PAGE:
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I was observing my cat up close when I noticed his whiskers were in a square lattice as a novice mathematician, took notice of it and wanted to know if any other animal had this peculiar feature, so I went onto my phone and choose a random animal that I knew had whiskers (which was the sea lion), and to my surprise, it had the same grid-like shape of my cat's. This seemingly insignificant question was turned into a very real question that I had no answer to. Plus, the only place where I saw someone mentioning it was on Wikipedia, where it said: "…they form an ordered grid of arcs (columns) and rows…" However, this is the only sentence (besides the caption of the image that the sentence refers to) that takes notice in this lattice, so I'm wondering why (maybe because of evolution?) all whiskers are in this shape.

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    $\begingroup$ The question of "why" can have different meanings for different people. You may find an answer by studying how the whiskers develop. Evolutionary explanations are intriguing but hard to prove. You can also look at their functionality. $\endgroup$
    – vkehayas
    Jun 29 at 6:59
  • $\begingroup$ We know that some nocturnal species use them for navigation. In the case of mice or rats, the tips of the whiskers of a row reach forward, beyond the nose, placed on the same plane. So it helps the animal predict what is coming next as it moves forward. The physical properties of an obstacle appear as a series of row-wise stimuli. $\endgroup$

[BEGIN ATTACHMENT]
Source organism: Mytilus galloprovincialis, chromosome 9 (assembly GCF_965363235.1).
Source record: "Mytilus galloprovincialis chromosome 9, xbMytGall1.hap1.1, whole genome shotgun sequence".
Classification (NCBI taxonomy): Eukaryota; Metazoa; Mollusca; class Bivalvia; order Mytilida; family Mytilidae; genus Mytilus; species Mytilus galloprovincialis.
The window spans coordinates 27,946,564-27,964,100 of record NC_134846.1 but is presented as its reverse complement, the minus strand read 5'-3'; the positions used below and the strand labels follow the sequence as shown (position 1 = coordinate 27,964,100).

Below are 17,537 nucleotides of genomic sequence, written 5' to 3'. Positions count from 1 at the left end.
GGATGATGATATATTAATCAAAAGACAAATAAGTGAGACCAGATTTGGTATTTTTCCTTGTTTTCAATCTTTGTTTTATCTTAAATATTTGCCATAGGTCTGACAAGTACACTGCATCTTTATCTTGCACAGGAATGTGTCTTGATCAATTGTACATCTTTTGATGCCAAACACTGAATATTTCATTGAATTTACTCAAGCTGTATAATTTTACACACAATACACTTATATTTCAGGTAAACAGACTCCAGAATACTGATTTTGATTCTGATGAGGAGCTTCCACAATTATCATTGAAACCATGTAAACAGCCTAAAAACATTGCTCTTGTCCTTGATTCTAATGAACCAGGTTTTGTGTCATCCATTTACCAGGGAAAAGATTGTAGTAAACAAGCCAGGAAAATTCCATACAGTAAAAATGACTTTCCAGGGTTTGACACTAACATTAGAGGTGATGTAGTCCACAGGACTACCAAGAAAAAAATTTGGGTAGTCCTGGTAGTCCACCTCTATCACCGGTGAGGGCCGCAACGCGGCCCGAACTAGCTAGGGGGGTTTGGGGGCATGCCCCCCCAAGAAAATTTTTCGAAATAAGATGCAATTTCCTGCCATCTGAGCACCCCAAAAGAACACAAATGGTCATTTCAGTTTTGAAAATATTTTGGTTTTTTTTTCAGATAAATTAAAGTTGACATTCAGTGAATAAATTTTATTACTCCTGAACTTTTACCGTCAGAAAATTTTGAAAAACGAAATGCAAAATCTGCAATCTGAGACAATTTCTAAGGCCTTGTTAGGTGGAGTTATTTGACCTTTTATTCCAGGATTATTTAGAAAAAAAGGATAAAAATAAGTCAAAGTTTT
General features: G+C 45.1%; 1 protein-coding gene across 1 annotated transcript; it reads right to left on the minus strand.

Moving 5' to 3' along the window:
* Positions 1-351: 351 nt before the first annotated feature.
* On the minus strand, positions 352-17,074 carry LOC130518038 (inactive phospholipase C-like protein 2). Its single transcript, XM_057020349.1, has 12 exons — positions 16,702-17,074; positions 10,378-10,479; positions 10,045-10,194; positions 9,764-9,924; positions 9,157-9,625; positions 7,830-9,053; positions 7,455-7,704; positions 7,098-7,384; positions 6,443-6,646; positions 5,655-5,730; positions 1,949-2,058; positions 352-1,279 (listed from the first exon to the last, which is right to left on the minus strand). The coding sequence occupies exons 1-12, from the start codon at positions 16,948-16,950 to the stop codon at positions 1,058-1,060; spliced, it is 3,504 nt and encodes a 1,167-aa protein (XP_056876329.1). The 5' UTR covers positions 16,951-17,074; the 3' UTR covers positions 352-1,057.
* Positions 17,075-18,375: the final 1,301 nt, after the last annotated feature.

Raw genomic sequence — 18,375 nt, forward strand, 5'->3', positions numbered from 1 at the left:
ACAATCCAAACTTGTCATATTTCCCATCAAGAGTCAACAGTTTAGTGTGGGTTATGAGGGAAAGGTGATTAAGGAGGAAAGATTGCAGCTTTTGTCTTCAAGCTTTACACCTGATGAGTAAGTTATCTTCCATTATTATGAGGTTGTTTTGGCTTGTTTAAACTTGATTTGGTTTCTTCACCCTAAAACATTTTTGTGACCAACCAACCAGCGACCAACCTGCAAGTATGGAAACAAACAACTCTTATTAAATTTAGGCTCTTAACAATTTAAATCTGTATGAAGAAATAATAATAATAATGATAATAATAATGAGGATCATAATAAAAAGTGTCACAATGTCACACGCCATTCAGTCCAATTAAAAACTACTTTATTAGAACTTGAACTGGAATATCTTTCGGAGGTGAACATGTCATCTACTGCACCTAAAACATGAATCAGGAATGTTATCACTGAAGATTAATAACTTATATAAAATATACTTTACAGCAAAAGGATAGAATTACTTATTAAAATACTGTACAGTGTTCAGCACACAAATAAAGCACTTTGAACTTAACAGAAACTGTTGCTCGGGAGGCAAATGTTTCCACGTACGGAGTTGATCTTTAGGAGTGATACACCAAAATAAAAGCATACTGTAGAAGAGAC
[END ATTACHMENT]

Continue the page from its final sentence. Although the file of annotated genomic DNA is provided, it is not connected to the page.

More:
– vkehayas
    Jun 29 at 6:59
  • $\begingroup$ The brain of these species (e.g. the barrel cortex) is certainly set up to process stimuli row-wise, with increased inter-row connectivity and activation flowing row-wise. $\endgroup$
    – vkehayas
    Jun 29 at 7:02
  • $\begingroup$ Being more specific about what you mean would help, I certainly would not describe whiskers as being in a lattice, they rarely cross over each other. what about the whiskers is in a lattice? maybe include an image. $\endgroup$
    – John
    Jul 30 at 13:48

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